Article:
In order to be eligible to apply for adjustment of status in the United States based on marriage, you need to show that you’ve legally entered the United States, and the beneficiary, or the person, has been covered under INA-245-I, meaning that they either filed a labor certification or some type of family certification. They also need to have been the beneficiaries of it before April 30, 2001. If those requirements, or either of those requirements are met and you are married to a United States citizen, you can file for adjustment of status in the United States. This is true even if you entered the United States illegally, 10 to 20 years ago; you’re still going to be eligible for adjustment of status as long as you can prove a legal entry. In addition, you’re going to have to demonstrate it’s a legitimate relationship, which would be a real marriage. Immigration is going to want to see evidence of that and ask you questions about that at the adjustment of status interview. The beneficiary, your spouse, is going to have to show that they are admissible to the United States. What does that mean? They are going to have to do a medical exam, take their fingerprints, and swear to certain questions on the application that they are not terrorists, that they haven’t lied to immigration to gain an immigration benefit, haven’t used or sold illegal drugs, etc. There is a whole series of questions they’re going to have to answer. Presuming that the beneficiary, your spouse, is admissible to the United States, they should have no problem adjusting status as long as you can also prove the marriage is real, again, and that you entered the United States legally or were covered under INA-245-I.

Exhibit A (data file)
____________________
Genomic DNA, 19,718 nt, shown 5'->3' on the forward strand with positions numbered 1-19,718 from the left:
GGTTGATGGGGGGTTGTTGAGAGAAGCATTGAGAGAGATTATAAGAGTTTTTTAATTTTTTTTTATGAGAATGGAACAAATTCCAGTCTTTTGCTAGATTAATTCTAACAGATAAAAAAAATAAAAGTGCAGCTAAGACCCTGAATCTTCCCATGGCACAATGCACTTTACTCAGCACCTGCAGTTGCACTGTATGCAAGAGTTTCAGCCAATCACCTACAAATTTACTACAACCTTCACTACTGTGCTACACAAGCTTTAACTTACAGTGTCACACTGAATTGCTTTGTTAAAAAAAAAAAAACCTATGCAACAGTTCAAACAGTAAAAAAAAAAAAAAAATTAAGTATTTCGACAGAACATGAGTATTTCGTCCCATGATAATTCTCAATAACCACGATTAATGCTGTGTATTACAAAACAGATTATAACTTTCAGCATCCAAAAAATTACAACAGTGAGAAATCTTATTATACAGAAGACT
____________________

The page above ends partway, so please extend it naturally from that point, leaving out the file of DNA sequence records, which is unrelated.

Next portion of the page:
If you have questions regarding adjustment of status and how the process works or would like a lawyer to take you through the process so you don’t have to do the paperwork on your own, please contact20 the law office of Cheryl David. We’d be happy to set up a free initial consultation and assist you with your application.